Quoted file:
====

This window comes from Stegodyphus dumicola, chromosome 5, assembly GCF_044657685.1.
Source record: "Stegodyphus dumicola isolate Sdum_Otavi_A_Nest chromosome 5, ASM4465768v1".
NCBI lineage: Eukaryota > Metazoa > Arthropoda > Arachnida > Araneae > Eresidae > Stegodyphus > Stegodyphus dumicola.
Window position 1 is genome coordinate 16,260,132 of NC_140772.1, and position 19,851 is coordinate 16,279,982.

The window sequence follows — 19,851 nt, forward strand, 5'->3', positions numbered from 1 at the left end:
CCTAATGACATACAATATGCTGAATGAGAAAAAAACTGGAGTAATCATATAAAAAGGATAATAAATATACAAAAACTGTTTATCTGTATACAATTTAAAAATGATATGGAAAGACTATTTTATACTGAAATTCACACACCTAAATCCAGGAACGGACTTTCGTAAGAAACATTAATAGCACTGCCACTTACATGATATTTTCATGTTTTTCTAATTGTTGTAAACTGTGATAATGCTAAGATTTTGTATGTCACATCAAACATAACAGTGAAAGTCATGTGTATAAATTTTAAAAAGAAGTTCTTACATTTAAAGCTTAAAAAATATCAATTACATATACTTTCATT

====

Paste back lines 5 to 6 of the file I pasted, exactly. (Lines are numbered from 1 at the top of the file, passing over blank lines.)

The window sequence follows — 19,851 nt, forward strand, 5'->3', positions numbered from 1 at the left end:
CCTAATGACATACAATATGCTGAATGAGAAAAAAACTGGAGTAATCATATAAAAAGGATAATAAATATACAAAAACTGTTTATCTGTATACAATTTAAAAATGATATGGAAAGACTATTTTATACTGAAATTCACACACCTAAATCCAGGAACGGACTTTCGTAAGAAACATTAATAGCACTGCCACTTACATGATATTTTCATGTTTTTCTAATTGTTGTAAACTGTGATAATGCTAAGATTTTGTATGTCACATCAAACATAACAGTGAAAGTCATGTGTATAAATTTTAAAAAGAAGTTCTTACATTTAAAGCTTAAAAAATATCAATTACATATACTTTCATT